Models Direct Reviews Sacked Vogue Editor’s Revelations About Skinny Models

Models Direct reviews sacked Vogue editor Kirstie Clement’s new book ‘The Vogue Factor’…

Kirstie Clements reveals the scary truth behind size zero at Vogue
Kirstie Clements reveals the scary truth behind size zero at Vogue

Models Direct reviews sacked Vogue editor Kirstie Clements’ new book ‘The Vogue Factor’…

Models Direct were shocked when Kirstie Clements was sacked from her 13 year role as editor of Australian Vogue last year, but apparently not as shocked as she was. She says she had no idea that she would be out of a job in minutes when she walked into a meeting with bosses at the fashion giant one morning last May. But she held her head up and maintained her dignity.

After a total of 27 years in the industry Clements may be best remembered for banning the use of under-age models and speaking out about the issue of body image in relation to “the messages [Vogue] are sending”. Now she is the author of a book that is bound to ruffle a few feathers at one of the fashion industry’s most famous and successful publishing brands.

Graeme Lewsey from the Fashion Journal recently spoke to Clements on her move from Vogue Editor to exposé writer.

Graeme Lewsey (GL): “What was the process of putting the book together? What did you do? Did it come naturally?”

Kirstie Clements (KC): “Well, as everybody knows I was spectacularly fired! And the next day I was at my friend’s [house] and we were having a glass of champagne because that was the best thing to do and the phone call came from Melbourne University Press to say, “Would you like to write a book about your 27 years in the fashion industry?” And I said, because I was a bit shell-shocked and I was like, “Do you know I just got fired, did you know that?” And they said, “This is actually the perfect moment for you to write this book.” So, we stitched it up pretty quickly… We had that idea that if you left it too long it would be Kirstie who? Quite frankly, things move that fast.”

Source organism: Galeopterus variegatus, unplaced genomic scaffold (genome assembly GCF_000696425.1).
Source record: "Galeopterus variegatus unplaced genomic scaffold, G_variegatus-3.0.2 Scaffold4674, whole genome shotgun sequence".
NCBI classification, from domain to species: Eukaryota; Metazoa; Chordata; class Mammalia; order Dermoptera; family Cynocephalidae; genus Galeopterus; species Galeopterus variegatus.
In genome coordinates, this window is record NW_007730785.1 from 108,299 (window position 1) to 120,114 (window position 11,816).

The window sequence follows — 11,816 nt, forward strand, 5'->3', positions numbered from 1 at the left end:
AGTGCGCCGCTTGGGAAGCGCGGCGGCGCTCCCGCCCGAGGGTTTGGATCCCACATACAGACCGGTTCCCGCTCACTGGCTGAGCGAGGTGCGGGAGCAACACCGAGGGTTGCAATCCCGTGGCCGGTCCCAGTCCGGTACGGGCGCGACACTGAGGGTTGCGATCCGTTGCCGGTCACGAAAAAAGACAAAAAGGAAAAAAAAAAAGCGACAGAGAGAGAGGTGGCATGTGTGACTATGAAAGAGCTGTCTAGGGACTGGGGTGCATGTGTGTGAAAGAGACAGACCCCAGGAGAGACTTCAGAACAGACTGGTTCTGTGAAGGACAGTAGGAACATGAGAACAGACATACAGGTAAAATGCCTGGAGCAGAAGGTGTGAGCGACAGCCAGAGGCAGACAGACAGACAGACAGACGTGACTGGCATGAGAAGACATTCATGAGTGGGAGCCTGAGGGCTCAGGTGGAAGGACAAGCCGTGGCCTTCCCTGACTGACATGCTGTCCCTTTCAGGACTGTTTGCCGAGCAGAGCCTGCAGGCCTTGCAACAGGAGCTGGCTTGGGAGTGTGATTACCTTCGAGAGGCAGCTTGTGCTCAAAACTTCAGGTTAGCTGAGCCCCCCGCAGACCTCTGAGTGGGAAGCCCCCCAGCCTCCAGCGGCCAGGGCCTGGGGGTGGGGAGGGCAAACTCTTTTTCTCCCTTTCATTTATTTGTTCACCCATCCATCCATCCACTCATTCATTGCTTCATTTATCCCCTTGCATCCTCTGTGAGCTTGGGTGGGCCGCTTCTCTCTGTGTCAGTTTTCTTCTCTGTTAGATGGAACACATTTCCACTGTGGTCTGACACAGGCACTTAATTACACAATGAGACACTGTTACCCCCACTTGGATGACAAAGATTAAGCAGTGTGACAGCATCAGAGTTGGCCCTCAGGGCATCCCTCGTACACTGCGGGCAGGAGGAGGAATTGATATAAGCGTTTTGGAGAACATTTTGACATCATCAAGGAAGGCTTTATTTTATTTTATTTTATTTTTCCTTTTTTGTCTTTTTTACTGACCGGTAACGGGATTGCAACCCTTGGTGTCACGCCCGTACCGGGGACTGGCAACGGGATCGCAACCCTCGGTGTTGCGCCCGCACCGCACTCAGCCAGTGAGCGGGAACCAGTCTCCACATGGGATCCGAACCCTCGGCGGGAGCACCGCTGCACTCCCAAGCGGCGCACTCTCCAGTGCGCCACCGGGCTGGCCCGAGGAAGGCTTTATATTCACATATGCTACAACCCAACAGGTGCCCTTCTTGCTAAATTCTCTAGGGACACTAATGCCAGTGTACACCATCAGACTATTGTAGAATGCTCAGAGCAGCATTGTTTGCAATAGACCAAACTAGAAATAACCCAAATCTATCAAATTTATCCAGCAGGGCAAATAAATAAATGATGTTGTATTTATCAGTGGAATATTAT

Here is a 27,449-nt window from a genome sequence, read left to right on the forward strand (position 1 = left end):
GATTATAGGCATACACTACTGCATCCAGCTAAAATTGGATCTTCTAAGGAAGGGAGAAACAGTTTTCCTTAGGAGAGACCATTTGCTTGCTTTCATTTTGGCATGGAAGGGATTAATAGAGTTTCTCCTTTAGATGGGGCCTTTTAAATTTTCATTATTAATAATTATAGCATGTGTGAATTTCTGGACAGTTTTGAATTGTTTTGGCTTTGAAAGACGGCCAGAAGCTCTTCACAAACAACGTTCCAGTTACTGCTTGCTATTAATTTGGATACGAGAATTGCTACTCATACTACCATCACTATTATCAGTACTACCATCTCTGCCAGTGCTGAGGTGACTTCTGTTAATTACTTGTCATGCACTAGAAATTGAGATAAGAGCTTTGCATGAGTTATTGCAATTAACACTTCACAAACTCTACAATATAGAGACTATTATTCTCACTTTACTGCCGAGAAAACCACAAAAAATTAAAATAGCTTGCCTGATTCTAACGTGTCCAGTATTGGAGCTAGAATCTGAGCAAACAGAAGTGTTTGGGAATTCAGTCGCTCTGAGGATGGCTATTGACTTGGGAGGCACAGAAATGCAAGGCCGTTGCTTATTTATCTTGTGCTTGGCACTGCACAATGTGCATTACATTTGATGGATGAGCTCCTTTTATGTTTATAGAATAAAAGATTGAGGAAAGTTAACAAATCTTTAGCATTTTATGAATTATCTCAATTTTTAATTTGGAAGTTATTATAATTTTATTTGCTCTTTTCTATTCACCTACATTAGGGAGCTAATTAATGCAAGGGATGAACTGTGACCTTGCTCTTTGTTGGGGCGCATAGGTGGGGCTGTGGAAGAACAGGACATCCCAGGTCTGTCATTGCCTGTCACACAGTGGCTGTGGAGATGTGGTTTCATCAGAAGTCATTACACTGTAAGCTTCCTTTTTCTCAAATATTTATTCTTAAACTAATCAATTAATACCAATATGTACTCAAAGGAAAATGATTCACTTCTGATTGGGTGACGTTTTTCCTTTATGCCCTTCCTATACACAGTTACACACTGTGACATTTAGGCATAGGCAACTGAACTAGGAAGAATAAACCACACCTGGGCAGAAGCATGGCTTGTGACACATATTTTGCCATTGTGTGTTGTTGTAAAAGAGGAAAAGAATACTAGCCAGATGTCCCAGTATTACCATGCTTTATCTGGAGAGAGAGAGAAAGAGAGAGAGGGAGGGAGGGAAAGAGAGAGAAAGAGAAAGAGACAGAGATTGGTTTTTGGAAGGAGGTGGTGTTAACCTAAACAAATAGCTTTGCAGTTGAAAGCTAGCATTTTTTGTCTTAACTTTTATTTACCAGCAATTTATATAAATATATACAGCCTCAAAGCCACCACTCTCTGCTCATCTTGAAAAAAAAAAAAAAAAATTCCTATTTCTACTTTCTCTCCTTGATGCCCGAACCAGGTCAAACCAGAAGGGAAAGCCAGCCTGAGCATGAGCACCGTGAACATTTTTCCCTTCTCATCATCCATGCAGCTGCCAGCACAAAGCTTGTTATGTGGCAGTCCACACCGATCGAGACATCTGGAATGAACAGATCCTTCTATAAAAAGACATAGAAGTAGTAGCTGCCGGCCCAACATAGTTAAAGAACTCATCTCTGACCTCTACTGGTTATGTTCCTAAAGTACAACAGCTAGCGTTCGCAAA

GL: “Did you find it was some sort of an emotional release?”

KC: “I did, yeah. For me I found it quite easy… until about two thirds of the way through – and I think this is true of all authors – you go, “This is the stupidest book that has ever been written. No one is going to read it, I’m bored, I’m boring myself.” It’s emotional at the end because my team was sort of swept out when I was… it was the end of an era of a beautiful collaborative team that I loved very much and who were very talented. So, it was kind of emotional at the end, yeah.”

GL: “If it was a tweet, how would you describe the book?”

KC: “In 140 characters? ‘It is a memoir. It is a tribute. It’s a slice of social history and it’s honest.’”
Part of that honesty consists of Clements exposing facts about the desperation of some models to remain dangerously thin. She writes: “When a model who was getting good work in Australia starved herself down two sizes in order to be cast in the overseas shows… the Vogue fashion office would say she’d become “Paris thin”.”

She also reveals that models will go as far as eating tissues to make themselves feel full and mentions a fit model (one who provides the body for designers to work with) who was described as being “in hospital on a drip a lot of the time” in a way that suggested this is the norm.

The book is certainly an eye opener, but is it just the bitter ramblings of a woman with an axe to grind? Book review blog ‘Sam Still Reading’ says not and gives it 7.5 out of 10:

“I think the main theme I found reading this memoir is tact. Clements is tactful and discreet, even in situations that would have been hurtful (such as being sacked). She doesn’t share names or spell out who in the industry is horrible. As she states many times, there is an element to Vogue which is to uphold increasingly forgotten values (such as good manners). Nor is this memoir gushing or boastful (although a trip overseas with Giorgio Armani is again something the average person will never experience).

“Clements details many fashion shows, PR events, press trips, conferences and lavish functions. They are stated simply – no overload of detail or gushing of the expense, even though some of these events must have cost hundreds of thousands of dollars! She doesn’t go overboard either – not every season of every location’s fashion week is mentioned. There’s just enough to keep you interested and reading.”

Hear from the lady herself below